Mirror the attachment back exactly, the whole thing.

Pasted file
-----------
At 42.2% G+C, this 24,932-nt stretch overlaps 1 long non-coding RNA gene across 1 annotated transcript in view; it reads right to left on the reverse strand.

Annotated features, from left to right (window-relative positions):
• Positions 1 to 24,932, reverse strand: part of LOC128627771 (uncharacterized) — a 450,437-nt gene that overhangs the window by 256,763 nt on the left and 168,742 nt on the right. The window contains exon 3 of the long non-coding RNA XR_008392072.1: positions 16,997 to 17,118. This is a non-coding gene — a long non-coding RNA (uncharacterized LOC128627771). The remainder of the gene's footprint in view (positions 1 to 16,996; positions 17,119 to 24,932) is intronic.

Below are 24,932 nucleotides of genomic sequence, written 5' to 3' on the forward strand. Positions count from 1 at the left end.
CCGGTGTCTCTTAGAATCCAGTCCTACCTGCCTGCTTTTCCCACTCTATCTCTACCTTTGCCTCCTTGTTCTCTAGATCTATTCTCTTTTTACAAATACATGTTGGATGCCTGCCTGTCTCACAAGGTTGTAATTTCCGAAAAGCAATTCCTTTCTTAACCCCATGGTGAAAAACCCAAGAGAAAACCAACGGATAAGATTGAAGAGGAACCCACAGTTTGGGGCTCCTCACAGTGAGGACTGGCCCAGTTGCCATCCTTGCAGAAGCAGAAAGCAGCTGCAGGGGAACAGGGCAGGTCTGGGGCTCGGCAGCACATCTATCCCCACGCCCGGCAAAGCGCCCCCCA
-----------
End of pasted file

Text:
At 42.2% G+C, this 24,932-nt stretch overlaps 1 long non-coding RNA gene across 1 annotated transcript in view; it reads right to left on the reverse strand.

Annotated features, from left to right (window-relative positions):
• Positions 1 to 24,932, reverse strand: part of LOC128627771 (uncharacterized) — a 450,437-nt gene that overhangs the window by 256,763 nt on the left and 168,742 nt on the right. The window contains exon 3 of the long non-coding RNA XR_008392072.1: positions 16,997 to 17,118. This is a non-coding gene — a long non-coding RNA (uncharacterized LOC128627771). The remainder of the gene's footprint in view (positions 1 to 16,996; positions 17,119 to 24,932) is intronic.

Below are 24,932 nucleotides of genomic sequence, written 5' to 3' on the forward strand. Positions count from 1 at the left end.
CCGGTGTCTCTTAGAATCCAGTCCTACCTGCCTGCTTTTCCCACTCTATCTCTACCTTTGCCTCCTTGTTCTCTAGATCTATTCTCTTTTTACAAATACATGTTGGATGCCTGCCTGTCTCACAAGGTTGTAATTTCCGAAAAGCAATTCCTTTCTTAACCCCATGGTGAAAAACCCAAGAGAAAACCAACGGATAAGATTGAAGAGGAACCCACAGTTTGGGGCTCCTCACAGTGAGGACTGGCCCAGTTGCCATCCTTGCAGAAGCAGAAAGCAGCTGCAGGGGAACAGGGCAGGTCTGGGGCTCGGCAGCACATCTATCCCCACGCCCGGCAAAGCGCCCCCCA